Sitting on an upholstered sofa in the Mirror Room of the Rosewood London, Rose McGowan seems the unlikeliest of revolutionaries. The former actress is diminutive and dainty, with porcelain skin and huge Bambi eyes. But her tumbling chestnut hair has been shaved off, replaced by a peroxide crop. And instead of the strapless evening gowns of the past, she’s wearing a black leather jerkin and leggings. They could be armour. And no-one needs armour more than she does.
For this is the woman whose revelation of her sexual abuse at the hands of one of LA’s biggest moguls (she won’t name him, referring to him as ‘the Monster’, but we know who she means), and fearless interviews, tweets and Instagram posts about the rampant casual sexism of Hollywood sparked the Time’s Up movement. Her comments have done so much – we hope – to change attitudes to women, diversity and equality in this past turbulent year, not only in the film industry but in every world in which powerful, rich, old men exploit younger, poorer men and women.
Her success has come at a price. McGowan has been pursued by former Mossad agents, vilified by the tabloid press, claims to have been blacklisted by every major film studio and has endured unimaginable trolling across the internet. But fragile as she looks, she’s still writing books and music. She’s still fighting... and winning.
Now aged 45, McGowan has written an explosive memoir, Brave, that is much more than the tale of her ugly encounter with ‘the Monster’. The autobiography also documents her early childhood in Tuscany, in a 1970s cult, the Children of God, and then life as a runaway teenager criss-crossing America and shuttling between a bipolar father and an absent mother. It covers the anorexia and bulimia that haunted her early twenties, as well as her abusive relationships with men and with the film industry that first embraced her as a beautiful murder victim in Scream and later as an avenging go-go dancer in Robert Rodriguez’s Planet Terror.
But the book doesn’t wallow in misery. Far from it. It’s a stirring and engaging story of survival. It is also a call to arms, a manifesto for the women of Hollywood and of the world. "My goal," she writes, "is to expose Hollywood for what it is. I hope it will have a domino effect. More women will rise up, take their power, and say 'no more'. And men will stand as allies." On Twitter, there is a very active following for #rosearmy – a rallying cry for McGowan’s supporters.
The military undertones are no accident. Throughout her chaotic childhood, McGowan says she had maps of Napoleon’s great victories stuck to her bedroom walls, and like any arm chair general, she’d move the troops’ pins around, studying the French leader’s most dazzling manoeuvres. Her other heroes were Joan of Arc and the pioneering World War I nurse Edith Cavell.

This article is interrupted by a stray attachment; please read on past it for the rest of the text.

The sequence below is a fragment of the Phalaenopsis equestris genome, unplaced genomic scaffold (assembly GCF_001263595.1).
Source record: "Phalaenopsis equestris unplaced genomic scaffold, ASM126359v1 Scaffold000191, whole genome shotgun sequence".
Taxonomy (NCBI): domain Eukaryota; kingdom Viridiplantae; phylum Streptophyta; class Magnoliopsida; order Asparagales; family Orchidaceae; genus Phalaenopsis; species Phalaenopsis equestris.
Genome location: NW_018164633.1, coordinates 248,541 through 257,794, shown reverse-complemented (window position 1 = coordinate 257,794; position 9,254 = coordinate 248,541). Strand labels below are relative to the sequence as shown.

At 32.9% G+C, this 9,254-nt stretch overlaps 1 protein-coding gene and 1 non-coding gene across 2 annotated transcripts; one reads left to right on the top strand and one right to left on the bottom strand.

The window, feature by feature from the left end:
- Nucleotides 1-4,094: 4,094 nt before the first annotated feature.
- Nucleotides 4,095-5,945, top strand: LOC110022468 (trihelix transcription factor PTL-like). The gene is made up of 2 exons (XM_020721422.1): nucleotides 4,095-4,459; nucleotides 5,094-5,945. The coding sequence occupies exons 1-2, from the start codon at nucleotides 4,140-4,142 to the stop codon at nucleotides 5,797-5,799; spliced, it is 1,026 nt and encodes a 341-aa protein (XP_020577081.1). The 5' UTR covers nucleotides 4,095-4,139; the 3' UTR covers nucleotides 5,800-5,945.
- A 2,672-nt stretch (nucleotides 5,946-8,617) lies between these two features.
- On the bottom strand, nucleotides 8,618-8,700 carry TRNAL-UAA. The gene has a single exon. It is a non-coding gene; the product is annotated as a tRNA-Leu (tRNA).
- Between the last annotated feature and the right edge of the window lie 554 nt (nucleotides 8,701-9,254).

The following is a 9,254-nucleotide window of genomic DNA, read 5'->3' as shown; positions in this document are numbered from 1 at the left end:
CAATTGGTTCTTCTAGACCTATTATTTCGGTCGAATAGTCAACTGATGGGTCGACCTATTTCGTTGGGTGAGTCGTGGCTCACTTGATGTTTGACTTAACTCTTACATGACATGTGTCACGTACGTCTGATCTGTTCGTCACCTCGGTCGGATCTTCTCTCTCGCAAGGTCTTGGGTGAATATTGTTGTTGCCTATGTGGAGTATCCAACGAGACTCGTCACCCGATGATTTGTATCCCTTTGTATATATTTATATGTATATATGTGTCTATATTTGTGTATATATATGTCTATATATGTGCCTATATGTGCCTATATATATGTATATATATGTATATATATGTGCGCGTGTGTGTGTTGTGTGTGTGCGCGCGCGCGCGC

As a result of careful planning on McGowan’s part, and the wooing of influential writers and commentators, the impact of her revelations about systematic abuse of women in Hollywood was devastating. "I knew it was going to be a massive global thing," she tells me. "A lot of other people were saying, 'Are you surprised it’s got so big?' but I wasn’t surprised at all. I met my girlfriend the night before the New York Times story came out and I said, “You don’t know this, but tomorrow the world’s going to change.” I was gearing up for battle. I felt like I had fireballs in my hands and I was circling them round in the air above my head."
You have to be brave to go looking for such a fight, which is exactly what she is, of course. But where did this courage come from? And how can ordinary people develop her indomitable spirit? "You wake up in the morning and imagine what your best self would do," she says. "And you imitate that until it comes true. You have to ask yourself, 'What would the better version of me do? What would I do if I wasn’t scared?' And then you do that. Every time you do it you gain strength, and before you know it you’re free."
No wonder that she intimidates run-of-the-mill movie stars. "I ran into a very famous actor from Hollywood not long ago," she confirms, smiling wryly. "We’d always been friendly
socially before, but he looked so freaked out to be standing next to me. I said 'Do I scare you?' and he said 'Yes'. I started laughing. They play these macho heroes on screen, and in real life they’re just scared little boys."
At the moment, though, McGowan’s not in fight mode. She has temporarily stepped down from righting the wrongs of the patriarchy and has moved to London. "It’s a gentler version of life," she says of the UK. "LA is a hard city, and America has never quite understood me. I’m taking a break from the battlefield for the moment to recharge. But there are places I want to go, things I want to do." It won’t be long before this army of one is on the march again.